‘Gold rush’ for Wi-Fi on board aircraft spurs innovation


Satellite technology to provide Wi-Fi on board planes has matured to a point where more and more airlines are looking to use it, triggering a “gold rush” among suppliers.
That brings opportunities for a vast array of companies, from satellite firms such as Viasat and Inmarsat , to connectivity providers such as Gogo, Global Eagle, and Panasonic Avionics and software and hardware companies such as Lufthansa Systems and Lufthansa Technik.
“It’s like a gold rush feeling at the moment,” Jan-Peter Gaense, head of passenger experience products & solutions at Lufthansa Systems, said at the Aircraft Interiors trade fair in Hamburg. But as competition for a slice of the business intensifies, Mr. Gaense foresees a wave of mergers very soon, predicting that out of about 17 connectivity companies around today, only a handful would remain in the future.
Hitting bumps
Some are hitting bumps on the way. Gogo started with air-to-ground services but is now offering a satellite-based service. Customer American Airlines is deinstalling Gogo systems in favour of Viasat after performance problems with the older ATG systems, which will weigh on Gogo’s revenues this year.
“It’s competitive but competitive in a growing market. It makes you all the more agile, keeps you on the edge of innovation,” Gogo’s Chief Technology Officer Anand Chari said. Gogo is already looking into how it can make its existing hardware suitable for the next round of technology, which could see lower orbit satellites come into play.
Satellite company Inmarsat has had to cut its dividend so it can invest in Wi-Fi on board and its shares have been hit as investors worry that the business won’t be as lucrative as once hoped.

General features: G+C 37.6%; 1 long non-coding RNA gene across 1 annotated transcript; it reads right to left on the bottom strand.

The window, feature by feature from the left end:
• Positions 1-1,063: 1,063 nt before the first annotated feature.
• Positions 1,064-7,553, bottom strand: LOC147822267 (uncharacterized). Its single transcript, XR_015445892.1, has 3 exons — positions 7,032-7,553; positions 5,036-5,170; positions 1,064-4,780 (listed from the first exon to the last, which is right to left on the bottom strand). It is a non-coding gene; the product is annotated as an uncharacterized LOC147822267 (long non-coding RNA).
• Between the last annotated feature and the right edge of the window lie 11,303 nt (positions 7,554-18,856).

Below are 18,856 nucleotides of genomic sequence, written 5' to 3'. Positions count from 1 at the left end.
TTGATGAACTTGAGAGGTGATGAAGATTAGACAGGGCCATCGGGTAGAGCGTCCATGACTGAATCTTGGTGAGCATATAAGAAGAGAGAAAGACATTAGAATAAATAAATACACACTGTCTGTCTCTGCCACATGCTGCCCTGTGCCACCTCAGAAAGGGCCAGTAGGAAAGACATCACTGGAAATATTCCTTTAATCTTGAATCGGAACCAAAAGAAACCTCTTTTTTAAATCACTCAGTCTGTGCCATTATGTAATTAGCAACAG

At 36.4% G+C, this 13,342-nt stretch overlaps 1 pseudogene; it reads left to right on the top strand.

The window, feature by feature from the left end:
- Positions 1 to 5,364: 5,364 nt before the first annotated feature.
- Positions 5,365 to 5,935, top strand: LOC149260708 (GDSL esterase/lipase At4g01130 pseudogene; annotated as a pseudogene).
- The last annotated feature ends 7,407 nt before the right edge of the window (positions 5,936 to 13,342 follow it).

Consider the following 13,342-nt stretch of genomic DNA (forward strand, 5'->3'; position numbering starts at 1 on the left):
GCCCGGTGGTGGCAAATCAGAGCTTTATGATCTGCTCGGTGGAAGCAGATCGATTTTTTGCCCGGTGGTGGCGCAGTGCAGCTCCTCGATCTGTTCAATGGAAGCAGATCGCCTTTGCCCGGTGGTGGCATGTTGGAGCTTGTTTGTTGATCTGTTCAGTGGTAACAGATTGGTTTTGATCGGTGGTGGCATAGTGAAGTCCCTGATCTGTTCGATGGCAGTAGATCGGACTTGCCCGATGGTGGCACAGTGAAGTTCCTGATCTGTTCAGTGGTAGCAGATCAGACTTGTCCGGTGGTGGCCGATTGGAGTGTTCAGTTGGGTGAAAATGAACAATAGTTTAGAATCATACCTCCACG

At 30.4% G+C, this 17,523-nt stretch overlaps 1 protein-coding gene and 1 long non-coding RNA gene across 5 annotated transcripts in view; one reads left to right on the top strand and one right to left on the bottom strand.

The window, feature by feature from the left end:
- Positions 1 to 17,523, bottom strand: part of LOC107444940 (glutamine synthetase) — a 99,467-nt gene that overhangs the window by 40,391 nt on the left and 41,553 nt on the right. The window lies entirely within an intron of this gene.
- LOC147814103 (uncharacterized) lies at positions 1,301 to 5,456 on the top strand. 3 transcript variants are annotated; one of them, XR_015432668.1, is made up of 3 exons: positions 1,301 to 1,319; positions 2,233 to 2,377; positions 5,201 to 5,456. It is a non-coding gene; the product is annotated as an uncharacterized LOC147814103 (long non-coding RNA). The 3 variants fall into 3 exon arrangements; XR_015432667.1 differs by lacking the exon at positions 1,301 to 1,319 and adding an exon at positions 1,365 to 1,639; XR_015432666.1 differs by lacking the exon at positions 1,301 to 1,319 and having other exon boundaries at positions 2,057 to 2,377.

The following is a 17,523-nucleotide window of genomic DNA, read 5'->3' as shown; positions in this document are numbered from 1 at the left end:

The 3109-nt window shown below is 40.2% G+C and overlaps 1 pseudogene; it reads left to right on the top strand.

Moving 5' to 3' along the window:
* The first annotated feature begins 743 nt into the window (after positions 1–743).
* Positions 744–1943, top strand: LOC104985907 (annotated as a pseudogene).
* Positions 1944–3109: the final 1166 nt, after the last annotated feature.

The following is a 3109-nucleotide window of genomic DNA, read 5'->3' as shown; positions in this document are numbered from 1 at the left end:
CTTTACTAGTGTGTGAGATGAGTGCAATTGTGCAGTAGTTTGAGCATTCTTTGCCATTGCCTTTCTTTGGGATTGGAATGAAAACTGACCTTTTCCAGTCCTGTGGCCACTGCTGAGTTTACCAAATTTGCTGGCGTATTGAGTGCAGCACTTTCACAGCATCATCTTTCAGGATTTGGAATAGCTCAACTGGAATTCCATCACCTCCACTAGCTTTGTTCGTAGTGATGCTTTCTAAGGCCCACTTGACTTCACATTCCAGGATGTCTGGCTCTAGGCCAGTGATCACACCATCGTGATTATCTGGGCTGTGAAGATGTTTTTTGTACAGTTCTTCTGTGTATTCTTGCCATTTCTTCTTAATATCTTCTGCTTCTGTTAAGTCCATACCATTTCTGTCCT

“Everybody’s trying to grab a piece,” Panasonic Avionics’ CTO David Bartlett said. “This will separate the companies who are in it for the long haul, who can sustain a business, which are financially viable.”
According to a 2018 report by Routehappy, which provides information on flight amenities, Wi-Fi is now accessible on 43% of all available seat miles worldwide, up 10% from early 2017.
Best Wi-Fi, which Routehappy classes as comparable to a home connection and capable of streaming media, is now available on 16% of available seat miles worldwide, more than doubling from 2016.

“The technology has finally matured to the point where airlines aren’t as apprehensive to pick the latest generation technology,” Jason Rabinowitz, director airline research at Routehappy, said. “Airlines are cost-conscious and they prefer to know it’s not going to need replacing in two years,” he said. The technology doesn’t come cheap. Lufthansa Systems says it costs several hundred thousand euros just to install the systems.

Airlines can make money on the systems by signing up sponsors, as JetBlue did with Amazon, to make broadband free for its passengers on board, or by charging passengers, which is still commonplace unlike in hotels.

Having passengers connected to their software platforms on board also gives airlines a chance to drive ancillary revenues via onboard retail or via booking restaurants and taxis from the plane.

Inmarsat cited a recent study by the London School of Economics, which forecasts that broadband could bring airlines an extra $30 billion in revenue from ancillary services by 2035, almost doubling their profits.


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